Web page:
It's Not Standard Practice, but We Should Go Early
By Thomas Boswell
Usually, ballparks don't open until about 90 minutes before game time. Tonight perhaps Oriole Park at Camden Yards ought to be closed right after it opens. Anybody who can't show up ahead of time to watch batting practice, infield practice and the precise chalking of the foul lines probably shouldn't be allowed into the joint. At least not on the night Ripken presumably breaks Lou Gehrig's record of 2,130 consecutive games played.
"Not practice. Perfect practice," were the words that Ripken was raised on. His father, the ultimate tough old Oriole coach, reduced the job to those four words. Rip Senior passed that wisdom to his namesake like an heirloom. Young Calvin respectfully accepted the family faith as gospel. Baseball was fun. But it was also dignified craft. There wasn't just a right way to do things. There was a perfectable way. What a fine guiding idea for a joyful working man.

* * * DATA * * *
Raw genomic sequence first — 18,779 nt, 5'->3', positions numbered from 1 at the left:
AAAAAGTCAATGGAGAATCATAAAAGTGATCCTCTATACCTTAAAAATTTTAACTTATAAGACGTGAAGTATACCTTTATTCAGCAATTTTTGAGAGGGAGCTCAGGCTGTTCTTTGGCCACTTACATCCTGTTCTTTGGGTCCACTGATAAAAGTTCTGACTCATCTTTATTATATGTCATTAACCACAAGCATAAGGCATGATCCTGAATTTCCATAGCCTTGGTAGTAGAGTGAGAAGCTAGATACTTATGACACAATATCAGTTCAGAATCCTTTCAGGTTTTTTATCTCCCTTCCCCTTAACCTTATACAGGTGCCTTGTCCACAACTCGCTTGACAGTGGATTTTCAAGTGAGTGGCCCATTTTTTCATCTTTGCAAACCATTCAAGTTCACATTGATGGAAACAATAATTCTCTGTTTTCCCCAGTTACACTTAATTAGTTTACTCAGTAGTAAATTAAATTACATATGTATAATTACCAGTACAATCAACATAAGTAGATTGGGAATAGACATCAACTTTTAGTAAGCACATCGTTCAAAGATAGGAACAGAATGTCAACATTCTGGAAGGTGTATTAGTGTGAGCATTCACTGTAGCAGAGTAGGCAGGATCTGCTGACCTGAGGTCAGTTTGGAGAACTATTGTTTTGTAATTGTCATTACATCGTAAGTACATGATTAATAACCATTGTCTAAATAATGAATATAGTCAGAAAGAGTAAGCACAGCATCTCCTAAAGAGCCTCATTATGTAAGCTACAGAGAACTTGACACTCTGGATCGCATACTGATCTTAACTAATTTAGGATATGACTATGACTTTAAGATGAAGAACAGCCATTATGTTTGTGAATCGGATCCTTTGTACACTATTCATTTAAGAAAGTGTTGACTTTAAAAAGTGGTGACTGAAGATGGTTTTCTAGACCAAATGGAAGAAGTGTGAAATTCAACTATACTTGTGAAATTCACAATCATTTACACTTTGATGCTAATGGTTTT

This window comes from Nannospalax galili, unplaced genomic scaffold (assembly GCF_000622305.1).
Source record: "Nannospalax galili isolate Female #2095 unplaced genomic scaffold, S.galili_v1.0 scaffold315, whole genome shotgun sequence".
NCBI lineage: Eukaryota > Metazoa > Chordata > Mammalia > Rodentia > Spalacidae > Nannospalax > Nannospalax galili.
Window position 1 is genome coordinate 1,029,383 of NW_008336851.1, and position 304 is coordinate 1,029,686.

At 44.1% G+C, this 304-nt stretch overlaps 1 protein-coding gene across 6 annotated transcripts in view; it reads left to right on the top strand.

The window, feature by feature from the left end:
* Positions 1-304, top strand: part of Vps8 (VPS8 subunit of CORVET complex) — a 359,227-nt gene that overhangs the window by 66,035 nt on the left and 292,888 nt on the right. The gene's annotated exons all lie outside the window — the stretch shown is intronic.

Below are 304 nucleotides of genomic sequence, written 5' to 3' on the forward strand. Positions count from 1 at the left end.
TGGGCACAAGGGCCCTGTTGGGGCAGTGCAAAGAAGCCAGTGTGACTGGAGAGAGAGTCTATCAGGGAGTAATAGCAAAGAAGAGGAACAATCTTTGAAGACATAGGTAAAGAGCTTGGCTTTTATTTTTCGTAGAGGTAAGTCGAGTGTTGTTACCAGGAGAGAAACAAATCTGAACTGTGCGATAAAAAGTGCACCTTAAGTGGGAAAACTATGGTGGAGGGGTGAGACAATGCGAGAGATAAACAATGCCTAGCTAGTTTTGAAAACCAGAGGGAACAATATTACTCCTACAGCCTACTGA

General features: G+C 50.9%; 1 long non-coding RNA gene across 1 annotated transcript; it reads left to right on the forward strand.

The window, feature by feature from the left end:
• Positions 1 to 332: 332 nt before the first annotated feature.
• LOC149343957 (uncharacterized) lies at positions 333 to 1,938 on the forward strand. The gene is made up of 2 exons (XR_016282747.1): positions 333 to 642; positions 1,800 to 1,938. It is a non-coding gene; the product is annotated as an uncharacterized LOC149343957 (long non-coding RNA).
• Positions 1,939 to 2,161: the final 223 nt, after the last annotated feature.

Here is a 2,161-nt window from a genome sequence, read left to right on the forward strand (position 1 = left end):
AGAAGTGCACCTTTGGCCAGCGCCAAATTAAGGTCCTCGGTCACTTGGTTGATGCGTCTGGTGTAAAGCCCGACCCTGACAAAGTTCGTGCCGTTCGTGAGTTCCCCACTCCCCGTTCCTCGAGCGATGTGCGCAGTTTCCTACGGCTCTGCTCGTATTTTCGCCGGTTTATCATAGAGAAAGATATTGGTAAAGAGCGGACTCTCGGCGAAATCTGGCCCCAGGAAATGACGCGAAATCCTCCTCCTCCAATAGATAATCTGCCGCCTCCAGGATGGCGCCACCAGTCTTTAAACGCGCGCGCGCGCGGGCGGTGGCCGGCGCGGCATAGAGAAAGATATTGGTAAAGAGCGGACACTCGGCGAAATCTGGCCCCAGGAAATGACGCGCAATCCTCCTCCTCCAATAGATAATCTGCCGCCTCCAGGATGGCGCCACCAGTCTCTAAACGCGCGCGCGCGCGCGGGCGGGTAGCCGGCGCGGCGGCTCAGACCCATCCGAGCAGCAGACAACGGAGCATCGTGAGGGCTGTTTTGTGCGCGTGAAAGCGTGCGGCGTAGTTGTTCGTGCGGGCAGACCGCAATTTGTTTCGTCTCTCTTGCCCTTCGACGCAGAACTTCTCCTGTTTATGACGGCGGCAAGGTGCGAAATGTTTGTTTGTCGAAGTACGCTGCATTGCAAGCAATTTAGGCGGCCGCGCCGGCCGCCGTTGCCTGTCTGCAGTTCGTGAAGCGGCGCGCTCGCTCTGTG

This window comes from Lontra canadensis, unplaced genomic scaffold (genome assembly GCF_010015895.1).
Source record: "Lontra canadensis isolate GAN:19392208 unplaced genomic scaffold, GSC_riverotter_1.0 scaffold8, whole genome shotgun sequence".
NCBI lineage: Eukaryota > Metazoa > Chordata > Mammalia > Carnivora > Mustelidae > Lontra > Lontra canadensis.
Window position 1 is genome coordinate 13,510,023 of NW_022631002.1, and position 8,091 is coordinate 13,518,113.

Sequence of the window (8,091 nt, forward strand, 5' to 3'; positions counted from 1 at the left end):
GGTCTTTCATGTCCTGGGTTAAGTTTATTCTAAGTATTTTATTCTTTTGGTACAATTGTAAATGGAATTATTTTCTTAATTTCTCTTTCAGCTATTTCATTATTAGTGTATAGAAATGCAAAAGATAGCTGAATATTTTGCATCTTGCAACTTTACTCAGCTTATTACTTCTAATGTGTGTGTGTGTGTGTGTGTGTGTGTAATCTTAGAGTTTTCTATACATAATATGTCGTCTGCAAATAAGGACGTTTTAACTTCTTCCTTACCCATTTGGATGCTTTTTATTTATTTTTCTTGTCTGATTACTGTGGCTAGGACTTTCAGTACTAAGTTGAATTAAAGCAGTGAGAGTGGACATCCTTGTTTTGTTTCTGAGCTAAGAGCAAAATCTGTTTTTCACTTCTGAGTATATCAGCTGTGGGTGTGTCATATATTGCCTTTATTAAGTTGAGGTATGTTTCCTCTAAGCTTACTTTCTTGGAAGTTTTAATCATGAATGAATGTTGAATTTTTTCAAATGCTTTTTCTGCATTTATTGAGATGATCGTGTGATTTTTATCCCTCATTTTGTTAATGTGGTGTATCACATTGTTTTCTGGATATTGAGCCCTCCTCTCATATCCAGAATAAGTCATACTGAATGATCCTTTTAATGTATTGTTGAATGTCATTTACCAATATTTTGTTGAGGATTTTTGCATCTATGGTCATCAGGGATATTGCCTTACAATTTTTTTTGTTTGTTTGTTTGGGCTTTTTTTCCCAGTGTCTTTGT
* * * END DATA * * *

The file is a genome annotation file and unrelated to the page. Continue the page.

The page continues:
Of course, nobody's actually going to lock the Oriole Park gates early tonight. Still, wouldn't it be appropriate after all the pleasure Ripken's given us if we inconvenienced ourselves a bit by arriving early so we could watch Ripken at his work? That is to say, at his practice. For one day, couldn't we be as authentic and enthusiastic as fans as Ripken is almost every day as an athlete?
Lots of players, especially veteran stars who make $6 million a year, go weeks without laying down a bunt in batting practice. If Ripken's first turn in the cage does not begin with a bunt, or if he neglects to practice hitting behind the runner by slicing a couple of pitches to right field, it will be the first time he's disobeyed his father's regimen in 18 pro seasons.
For years, many fans across the country have regarded Ripken as an historic iron man, a formidable hitter, a steady shortstop and a fairly boring person in that order. To those who've known Ripken throughout his whole career, this has been an annoying misperception—almost an inversion of the actual person. To them, Ripken is a wonderfully appealing person, a perfect diamond of a shortstop, a good but flawed hitter and, almost incidentally, The Immortal Streaker in that order.